What is the task of our time? Emancipation, metanoia. To turn. In this field of philosophy, to refrain. To recover what was neglected. To think what it was unable to think, what has remained unthought. To think before philosophy, return to thought.
Which is what I mean by philosophical practice. With others, to understand the meaning of our struggles and desire, to attend to what is unbalanced, what has been obstructed or occluded. As if to tend the earth, to soften with water, loosen soil, break dry clods to dust in our hands. To open the way, vul’indlela. Philosophical practice as cultivation.
In 2010, Stephen Hawking pronounced philosophy dead: “Philosophy has not kept up with modern developments in science, particularly physics. Scientists have become the bearers of the torch of discovery in our quest for knowledge.” But he had not kept up with Martin Heidegger, who already said this in 1964, in “The end of philosophy and the task of thinking”. Philosophy’s dissolution into science, Heidegger says, is a legitimate end. What was begun with questions of being and reality, physics and metaphysics, ends up here. Western philosophy has reached its destination.
“Science” signals a rational, objective methodology of “systematic observation, measurement and experiment, and the formulation, testing and modification of hypotheses”. Heidegger saw this attitude illuminating every area of human life. The fields of psychology, sociology, the arts, economics: everything will be “determined and steered by the new fundamental science which is called cybernetics”. (“Cybernetics” as “the science of communications and automatic control systems in both machines and living things”.) “Philosophy turns into the empirical science of man”, writes Heidegger, thus achieving “the triumph of the manipulable arrangement of a scientific-technological world and of the social order proper to this world. The end of philosophy means the beginning of the world civilisation based upon Western European thinking.”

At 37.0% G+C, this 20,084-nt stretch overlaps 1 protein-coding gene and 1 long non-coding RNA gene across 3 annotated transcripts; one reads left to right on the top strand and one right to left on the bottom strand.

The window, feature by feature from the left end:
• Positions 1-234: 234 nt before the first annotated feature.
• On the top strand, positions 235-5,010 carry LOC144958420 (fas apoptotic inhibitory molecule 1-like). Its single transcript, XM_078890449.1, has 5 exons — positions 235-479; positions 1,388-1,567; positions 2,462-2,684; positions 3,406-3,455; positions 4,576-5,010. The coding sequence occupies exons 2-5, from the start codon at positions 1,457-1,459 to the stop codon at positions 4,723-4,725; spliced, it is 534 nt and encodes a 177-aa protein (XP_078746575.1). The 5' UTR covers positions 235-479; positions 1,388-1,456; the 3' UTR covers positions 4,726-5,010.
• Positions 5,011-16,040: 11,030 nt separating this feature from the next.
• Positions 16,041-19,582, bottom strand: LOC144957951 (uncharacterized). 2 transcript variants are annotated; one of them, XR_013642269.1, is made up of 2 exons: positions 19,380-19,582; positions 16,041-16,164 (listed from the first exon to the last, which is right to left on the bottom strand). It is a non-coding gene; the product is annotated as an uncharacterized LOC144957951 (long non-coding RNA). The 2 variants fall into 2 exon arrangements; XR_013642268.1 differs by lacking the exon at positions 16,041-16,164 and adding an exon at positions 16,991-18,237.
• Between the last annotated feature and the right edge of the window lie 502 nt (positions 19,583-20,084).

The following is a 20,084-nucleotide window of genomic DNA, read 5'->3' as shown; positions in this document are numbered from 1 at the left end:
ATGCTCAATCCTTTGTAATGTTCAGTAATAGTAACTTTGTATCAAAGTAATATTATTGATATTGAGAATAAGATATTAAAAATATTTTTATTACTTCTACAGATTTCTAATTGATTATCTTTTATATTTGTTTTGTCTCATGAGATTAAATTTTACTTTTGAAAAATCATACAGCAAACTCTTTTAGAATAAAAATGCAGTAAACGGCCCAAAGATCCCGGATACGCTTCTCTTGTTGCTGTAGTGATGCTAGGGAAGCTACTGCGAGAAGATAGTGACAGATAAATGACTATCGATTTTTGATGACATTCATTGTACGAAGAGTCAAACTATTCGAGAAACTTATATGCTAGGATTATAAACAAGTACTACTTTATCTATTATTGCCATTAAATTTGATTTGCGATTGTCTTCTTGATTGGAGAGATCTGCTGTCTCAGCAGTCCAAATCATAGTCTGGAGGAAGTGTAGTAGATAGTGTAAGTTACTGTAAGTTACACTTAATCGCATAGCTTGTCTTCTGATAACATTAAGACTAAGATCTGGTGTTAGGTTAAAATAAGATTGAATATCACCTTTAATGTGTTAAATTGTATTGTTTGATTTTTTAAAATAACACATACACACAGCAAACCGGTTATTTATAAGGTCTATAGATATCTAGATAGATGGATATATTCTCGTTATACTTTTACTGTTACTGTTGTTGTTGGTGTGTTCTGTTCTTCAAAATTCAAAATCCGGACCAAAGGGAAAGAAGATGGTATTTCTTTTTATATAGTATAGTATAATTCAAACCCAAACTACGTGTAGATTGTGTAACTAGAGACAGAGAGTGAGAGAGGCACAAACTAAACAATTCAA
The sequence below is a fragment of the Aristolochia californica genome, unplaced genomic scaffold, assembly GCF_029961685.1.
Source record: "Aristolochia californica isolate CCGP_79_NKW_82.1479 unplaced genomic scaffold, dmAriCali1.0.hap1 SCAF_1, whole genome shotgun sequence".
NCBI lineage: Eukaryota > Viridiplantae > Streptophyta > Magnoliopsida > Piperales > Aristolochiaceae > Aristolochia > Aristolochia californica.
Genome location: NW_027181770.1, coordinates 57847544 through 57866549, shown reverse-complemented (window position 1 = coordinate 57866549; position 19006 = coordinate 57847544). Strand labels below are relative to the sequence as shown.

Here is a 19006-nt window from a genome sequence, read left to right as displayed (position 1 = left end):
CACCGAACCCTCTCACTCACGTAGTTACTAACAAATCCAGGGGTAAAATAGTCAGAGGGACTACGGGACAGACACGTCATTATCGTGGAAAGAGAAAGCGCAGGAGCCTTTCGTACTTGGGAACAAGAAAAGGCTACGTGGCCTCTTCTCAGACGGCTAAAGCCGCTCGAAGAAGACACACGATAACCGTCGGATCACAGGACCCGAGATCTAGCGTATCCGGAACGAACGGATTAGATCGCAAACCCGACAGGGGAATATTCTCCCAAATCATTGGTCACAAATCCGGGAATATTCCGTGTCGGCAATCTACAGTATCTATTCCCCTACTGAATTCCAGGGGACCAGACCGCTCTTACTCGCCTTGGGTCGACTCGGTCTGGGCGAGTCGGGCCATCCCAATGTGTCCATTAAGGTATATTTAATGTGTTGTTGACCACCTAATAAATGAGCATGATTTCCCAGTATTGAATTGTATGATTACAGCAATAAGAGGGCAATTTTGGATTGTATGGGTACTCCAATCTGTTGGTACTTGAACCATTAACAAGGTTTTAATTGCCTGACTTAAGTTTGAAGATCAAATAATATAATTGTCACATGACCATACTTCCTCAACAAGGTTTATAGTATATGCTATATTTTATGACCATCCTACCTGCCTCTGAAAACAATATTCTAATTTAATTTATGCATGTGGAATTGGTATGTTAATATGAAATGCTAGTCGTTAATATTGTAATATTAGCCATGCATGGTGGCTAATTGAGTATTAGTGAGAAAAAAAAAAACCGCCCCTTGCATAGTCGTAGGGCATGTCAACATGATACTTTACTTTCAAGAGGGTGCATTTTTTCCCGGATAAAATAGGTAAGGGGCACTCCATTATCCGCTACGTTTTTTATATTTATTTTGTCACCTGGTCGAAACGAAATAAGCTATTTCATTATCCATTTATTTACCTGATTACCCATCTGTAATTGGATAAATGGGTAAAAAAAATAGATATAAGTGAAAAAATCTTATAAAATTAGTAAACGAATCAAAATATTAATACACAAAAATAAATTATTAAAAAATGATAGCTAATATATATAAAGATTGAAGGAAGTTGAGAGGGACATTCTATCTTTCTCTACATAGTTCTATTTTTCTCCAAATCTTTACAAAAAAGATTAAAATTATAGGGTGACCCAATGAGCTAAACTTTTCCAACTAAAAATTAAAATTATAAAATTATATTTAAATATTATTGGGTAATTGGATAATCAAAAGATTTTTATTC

He’s right, of course, never minding the havoc that Western European thinking had already let loose in the world. With all its evident technological and scientific achievement, this new world civilisation has also delivered cascading economic, environmental, political and social crises. All of our institutions of state, political and religious order are now plagued by corruption. Continue reading
Last week’s philosophy café offered another conversation about confidence. As noted before, confidence has two levels. One is conditional: the conscious trust in one’s abilities or worth, developed through experience and familiarity (“or entitlement”, as someone pointed out, referring to the social confidence of private-school girls). The other is what John Dewey described as “unconscious faith in the possibilities of the situation”, or “the straightforwardness with which one goes at what he has to do”.
One man, I’ll call him Anthony, spoke about a friend he’d had in his twenties who led the two of them on rigorous mountain hikes. One day Continue reading
I’ve been thinking about confidence and security: how they are related, how they operate within intimate relationships, how we get it wrong and how we could do better. “Getting it wrong” is when one person’s insecurity undermines the other’s confidence, or one’s confidence reinforces the other’s insecurity, or any other twist of neediness, dependence and power. Continue reading